A game-changing application of artificial intelligence (AI) is set to help doctors make earlier diagnoses of mental health problems in children and potentially change the course of their lives.
It can be hard to identify long-term mental health conditions at a young age, as symptoms can present as a child not doing well at school, struggling with friendships or changes in behaviour. Having mental health problems in childhood can make a lasting impact into adulthood, on health, wellbeing, employment and relationships.
Now, a new research programme will see if it’s possible to use powerful computer programmes to spot patterns in huge datasets, in order to recognise early signs and risks of children developing a serious mental health problem. AI will be deployed to scour datasets containing health-related information on children aged 0-17 and will look for common elements.
The ambition of the programme is to ensure patients can access help at a younger age. This will make a real difference to lives of many young people and could lead to shorter episodes of care, less intrusive intervention and better mental health outcomes.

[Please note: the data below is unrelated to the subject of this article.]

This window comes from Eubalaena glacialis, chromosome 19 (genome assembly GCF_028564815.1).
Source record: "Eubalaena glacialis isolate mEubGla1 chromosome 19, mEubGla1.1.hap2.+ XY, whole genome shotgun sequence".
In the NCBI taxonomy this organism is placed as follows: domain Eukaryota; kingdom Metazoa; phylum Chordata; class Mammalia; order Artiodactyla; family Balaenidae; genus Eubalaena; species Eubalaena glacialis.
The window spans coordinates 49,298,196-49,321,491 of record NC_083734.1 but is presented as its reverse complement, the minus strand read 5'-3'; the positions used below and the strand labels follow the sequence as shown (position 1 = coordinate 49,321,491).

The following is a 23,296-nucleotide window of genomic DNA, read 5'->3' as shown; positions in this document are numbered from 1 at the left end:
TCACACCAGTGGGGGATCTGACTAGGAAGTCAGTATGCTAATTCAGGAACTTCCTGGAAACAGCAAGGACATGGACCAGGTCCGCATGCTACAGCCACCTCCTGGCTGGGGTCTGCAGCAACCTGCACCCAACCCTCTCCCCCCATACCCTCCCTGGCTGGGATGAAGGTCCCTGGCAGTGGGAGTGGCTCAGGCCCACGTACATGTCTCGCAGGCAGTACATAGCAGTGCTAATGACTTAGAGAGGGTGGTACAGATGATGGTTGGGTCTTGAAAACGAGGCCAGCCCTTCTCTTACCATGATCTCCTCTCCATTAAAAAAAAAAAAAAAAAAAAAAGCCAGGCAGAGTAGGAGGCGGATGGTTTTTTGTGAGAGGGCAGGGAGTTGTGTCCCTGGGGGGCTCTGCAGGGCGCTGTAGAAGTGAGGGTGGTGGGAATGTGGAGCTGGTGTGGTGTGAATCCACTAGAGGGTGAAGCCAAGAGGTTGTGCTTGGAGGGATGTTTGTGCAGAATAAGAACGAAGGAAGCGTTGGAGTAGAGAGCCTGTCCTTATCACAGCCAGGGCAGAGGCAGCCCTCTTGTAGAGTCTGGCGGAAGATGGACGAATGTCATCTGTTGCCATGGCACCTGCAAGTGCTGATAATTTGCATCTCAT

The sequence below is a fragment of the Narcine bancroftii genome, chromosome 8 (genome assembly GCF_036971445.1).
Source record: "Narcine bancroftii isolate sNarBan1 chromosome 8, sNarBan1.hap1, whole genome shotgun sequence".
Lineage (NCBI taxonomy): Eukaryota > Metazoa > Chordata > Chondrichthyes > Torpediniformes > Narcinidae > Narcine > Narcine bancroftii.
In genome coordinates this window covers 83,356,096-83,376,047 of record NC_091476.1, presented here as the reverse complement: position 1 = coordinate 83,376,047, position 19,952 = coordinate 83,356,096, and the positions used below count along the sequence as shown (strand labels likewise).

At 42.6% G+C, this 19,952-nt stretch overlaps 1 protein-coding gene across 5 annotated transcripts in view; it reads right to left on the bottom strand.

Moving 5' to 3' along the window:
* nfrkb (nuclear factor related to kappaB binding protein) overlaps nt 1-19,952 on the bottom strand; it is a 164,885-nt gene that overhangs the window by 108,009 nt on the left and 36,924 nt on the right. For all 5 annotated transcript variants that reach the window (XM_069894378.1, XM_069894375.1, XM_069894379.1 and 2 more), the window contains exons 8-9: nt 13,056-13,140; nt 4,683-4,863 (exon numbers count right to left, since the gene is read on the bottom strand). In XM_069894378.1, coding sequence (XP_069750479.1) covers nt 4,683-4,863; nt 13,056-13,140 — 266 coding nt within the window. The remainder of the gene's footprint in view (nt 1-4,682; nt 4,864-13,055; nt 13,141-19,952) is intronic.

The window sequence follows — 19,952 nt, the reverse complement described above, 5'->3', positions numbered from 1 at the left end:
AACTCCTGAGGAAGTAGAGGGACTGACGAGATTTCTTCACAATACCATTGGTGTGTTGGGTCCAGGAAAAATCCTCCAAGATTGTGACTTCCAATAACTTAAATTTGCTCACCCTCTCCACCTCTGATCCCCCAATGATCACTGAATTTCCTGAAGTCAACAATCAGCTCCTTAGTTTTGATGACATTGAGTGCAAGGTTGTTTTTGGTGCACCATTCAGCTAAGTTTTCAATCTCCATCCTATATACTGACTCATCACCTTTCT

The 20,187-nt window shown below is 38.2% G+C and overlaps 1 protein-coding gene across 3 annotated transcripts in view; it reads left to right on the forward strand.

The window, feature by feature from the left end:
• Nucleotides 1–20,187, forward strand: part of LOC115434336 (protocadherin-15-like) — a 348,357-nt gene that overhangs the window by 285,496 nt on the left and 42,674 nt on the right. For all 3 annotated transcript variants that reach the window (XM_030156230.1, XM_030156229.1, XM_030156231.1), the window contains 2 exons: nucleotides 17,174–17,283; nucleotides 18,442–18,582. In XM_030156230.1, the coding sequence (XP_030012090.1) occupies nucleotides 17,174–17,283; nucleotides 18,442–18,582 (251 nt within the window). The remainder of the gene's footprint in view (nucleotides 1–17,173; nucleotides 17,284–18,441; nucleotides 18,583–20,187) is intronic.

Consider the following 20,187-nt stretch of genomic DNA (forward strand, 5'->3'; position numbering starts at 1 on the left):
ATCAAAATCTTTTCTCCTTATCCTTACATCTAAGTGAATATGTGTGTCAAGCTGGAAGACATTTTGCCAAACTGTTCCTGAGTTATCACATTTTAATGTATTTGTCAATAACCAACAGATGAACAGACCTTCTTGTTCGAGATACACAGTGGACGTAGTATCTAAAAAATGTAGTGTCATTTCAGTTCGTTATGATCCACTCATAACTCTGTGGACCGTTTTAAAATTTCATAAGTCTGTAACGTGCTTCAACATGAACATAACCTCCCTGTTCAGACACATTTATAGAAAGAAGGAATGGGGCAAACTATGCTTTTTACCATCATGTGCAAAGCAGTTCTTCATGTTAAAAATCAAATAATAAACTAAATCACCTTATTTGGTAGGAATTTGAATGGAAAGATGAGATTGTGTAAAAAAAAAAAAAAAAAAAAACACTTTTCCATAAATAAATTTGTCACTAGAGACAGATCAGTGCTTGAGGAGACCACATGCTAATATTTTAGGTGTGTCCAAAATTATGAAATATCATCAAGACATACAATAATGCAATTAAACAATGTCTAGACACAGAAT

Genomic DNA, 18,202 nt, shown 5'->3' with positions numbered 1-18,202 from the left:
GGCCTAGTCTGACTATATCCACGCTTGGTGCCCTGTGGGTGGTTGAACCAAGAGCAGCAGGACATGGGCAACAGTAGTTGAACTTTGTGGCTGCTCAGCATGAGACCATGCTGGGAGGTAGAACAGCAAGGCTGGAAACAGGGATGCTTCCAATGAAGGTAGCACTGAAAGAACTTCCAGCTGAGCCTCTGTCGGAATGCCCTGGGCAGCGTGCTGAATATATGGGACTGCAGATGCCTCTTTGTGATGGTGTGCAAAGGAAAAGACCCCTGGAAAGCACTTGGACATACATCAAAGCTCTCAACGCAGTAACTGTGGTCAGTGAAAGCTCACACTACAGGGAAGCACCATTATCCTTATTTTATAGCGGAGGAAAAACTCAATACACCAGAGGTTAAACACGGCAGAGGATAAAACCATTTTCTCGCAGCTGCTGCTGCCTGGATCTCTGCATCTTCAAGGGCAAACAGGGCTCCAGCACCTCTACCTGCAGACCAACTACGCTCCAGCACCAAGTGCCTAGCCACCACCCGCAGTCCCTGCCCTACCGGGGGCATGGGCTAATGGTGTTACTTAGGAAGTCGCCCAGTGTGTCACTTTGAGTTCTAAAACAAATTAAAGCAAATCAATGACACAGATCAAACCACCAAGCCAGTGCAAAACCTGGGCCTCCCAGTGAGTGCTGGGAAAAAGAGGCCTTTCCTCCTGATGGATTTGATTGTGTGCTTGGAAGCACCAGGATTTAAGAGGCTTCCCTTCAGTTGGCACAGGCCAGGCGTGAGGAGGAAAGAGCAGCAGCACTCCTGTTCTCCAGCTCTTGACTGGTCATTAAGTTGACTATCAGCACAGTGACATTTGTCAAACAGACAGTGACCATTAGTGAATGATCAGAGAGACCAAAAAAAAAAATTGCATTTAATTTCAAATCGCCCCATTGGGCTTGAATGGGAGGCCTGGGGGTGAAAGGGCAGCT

The research programme led by Cambridge child psychiatrist Dr Anna Moore, has received £295,000 funding from the Alan Turing Institute, the national institute for data science and artificial intelligence.
Anna said: “We are at the beginning of this exciting programme, gathering as much data as possible to take into account the whole child. This includes a wide range of information such as adverse childhood experiences, school attendance and attainment, risk concerns and other patterns of using support services.
“Children who have access to early help can see the severity of their mental health condition reduced and it also leads to better education and social outcomes for young people, as well as their families.”
The research programme aims to have an AI model at the end of 2022 to test in a clinical research setting.
Bringing together mental health and research, alongside physical health, is the ambition of Cambridge Children’s Hospital. The NHS and the University of Cambridge project is a globally unique partnership which brings together unrivalled clinical and academic knowledge. The hospital will revolutionise how we detect and treat illness and will treat the whole child in a more personal and holistic way. To read more about our vision, visit the Cambridge Children’s Hospital website.